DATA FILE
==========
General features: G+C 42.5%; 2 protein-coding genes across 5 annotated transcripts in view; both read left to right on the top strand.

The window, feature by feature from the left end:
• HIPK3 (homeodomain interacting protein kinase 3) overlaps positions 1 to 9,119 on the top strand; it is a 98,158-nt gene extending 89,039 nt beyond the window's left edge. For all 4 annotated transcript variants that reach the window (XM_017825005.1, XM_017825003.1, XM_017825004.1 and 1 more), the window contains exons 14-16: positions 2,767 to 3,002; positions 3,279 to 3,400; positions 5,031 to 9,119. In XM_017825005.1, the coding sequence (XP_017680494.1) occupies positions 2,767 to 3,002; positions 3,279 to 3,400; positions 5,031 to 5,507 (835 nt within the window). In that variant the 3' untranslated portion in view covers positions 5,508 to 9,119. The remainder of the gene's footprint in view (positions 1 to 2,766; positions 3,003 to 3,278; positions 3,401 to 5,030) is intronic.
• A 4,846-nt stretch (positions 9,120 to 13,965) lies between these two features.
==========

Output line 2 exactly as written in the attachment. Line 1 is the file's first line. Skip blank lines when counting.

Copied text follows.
The window, feature by feature from the left end: